In this series of articles we are going to be looking at how you can improve your backgammon game utilising moderen technology. In order to achieve this we shall take a quick look at the history of the game and then see how our backgammon skills and strategy have developed over te ages.
The history of backgammon
Backgammon has been arround for some 5,000 years and in the first 4900 years the rate of development and learning was incredibly slow. In the initial period people could only learn from each other by word of mouth and the skill level of the layers was likely the same for many hundreds of years.
Backgammon shows up in art and literature throughout the ages and is mentioned by Chaucer and by Shakespeare. With the arrival of the printing press one would have expected an enormous increase in the development of the game but unlike chess which gained its own bibliography early, backgammon manuals were not published.
Backgammon does appear in Hoyle but no matter how good one book was not going to change the status quo much. The around the middle of the 1920’s backgammon was changed forever with the introduction of the doubling cube. Thousands of people ‘discovered’ the game and the clubs of New York and Boston were full of backgammon players. All of a sudden there was a backgammon author in everyone as people tried to cash in on the everyone rushed to publish a book on the game in an effort to cash in on the new craze.
Then the Wall Street Crash took place and the popularity of backgammon plummeted, as a result the game practically dissapeared.
It was thanks to the effort of Prince Alexis Obolensky who created the international backgammon circuit in 1964 that backgammon made a remarkable recovery. Backgammon was hot, there was plenty of money around and backgammon enjoyed a second ‘Boom’ period.
As with the first boom back in the 20’s a host of backgammon books were published of which a large number were dubious in quality.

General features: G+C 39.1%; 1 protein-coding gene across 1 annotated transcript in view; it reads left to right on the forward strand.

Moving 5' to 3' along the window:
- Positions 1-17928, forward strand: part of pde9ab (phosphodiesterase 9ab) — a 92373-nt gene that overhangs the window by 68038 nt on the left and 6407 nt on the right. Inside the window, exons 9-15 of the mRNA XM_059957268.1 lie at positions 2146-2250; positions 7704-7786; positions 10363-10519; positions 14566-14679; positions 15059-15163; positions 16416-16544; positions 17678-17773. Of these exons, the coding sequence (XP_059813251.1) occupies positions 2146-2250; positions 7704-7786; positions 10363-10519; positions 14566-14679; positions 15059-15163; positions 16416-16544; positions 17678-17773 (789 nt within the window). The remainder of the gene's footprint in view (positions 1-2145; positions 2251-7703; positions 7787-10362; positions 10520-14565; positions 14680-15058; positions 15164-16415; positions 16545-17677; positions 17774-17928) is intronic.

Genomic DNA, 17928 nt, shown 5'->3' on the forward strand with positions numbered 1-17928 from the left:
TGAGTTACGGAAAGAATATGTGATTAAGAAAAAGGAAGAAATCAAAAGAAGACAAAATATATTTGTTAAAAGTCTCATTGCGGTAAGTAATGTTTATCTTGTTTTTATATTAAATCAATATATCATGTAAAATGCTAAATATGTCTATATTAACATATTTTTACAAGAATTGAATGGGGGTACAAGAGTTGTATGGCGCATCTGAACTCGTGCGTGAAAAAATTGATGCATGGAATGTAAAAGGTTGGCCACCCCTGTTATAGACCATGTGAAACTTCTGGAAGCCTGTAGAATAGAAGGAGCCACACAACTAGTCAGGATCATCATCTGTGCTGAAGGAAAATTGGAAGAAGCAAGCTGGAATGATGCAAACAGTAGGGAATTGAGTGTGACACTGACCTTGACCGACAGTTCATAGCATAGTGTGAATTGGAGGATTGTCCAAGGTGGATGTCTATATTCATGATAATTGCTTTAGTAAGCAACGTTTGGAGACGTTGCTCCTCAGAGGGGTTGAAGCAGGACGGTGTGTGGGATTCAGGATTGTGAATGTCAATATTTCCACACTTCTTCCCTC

Around this time a number of young and clever people , including ex chess players took an interest in the game and started to develop backgammon theory as we know it today. The doubling cube was analysed for the 1st time since its introduction in the 1920’s and all this resulted in what would be known as the bible of the game “Backgammon” authored by Paul Magriel..
When the practice of recording games and analysing them was introduced by Kent Goulding backgammon took another giant leap forward.
Computers and Backgammon
As the quality of the literature increased along with our understanding of the game a new problem was encountered. What was the right play in any given position. Until the use of the computer we relied on the experts opinion but who was to say that the experts were right ?.
The same bright people that joined in the 70’s then came up with the notion of roll outs. This simply meant taking a position and playing the game to conclusion with every possible roll of the dice enough times in order to see what would be the right play at any given time.
This was a definite improvement the only problem being that there was no time to practice the thousands of rollouts required to get an accurate statistical result.
And that was when the PC made its entrance. Until then there was some experimentation with running backgammon software on a main frame computer but that met with limited success.
Thirteen years later the computer program “Expert Backgammon” made its first appearance. Not only could you play against the computer but more importantly you could practice rollouts. Simply give it a position tell it to play it your chosen move(s) hundreds of times and all the hard work was being done while you slept.
This software was based on the same theory as many chess programs that were available at the time. Pick position, analyse all possible future moves, calculate and select the best one depending on the algorithm that was used.
Whilst this did create some ok results, there was a problem due to the fact that after a couple of moves in backgammon, the number of variations gets to be so big that the most powerful computers are unable to look ahead far enough in a normal time frame, to calculate the optimal move.
It was IBM scientist Gerry Tesauro who used backgammon to test his attempt to create a computer that would model the human brain in the way it worked. The idea was to give the computer information about a problem and then let it work out for itself the solution instead of telling the computer how to solve something using directions.
He created “TD Gammon” which was taught backgammon rules and then told to calculate the best backgammon strategy and tactics. It then proceeded to play itself 500,000 times and produced a result which was truly fascinating. Basically some of the plays that had been standard for centuries turned out to be completely wrong. TD Gammon held its own against the best players of the day and backgammon was changed forever.
This article gives us the relevant historical information. In the rest of the series we shall be taking a looking at how you can use the technology to increase your skill level and enjoyment of this game.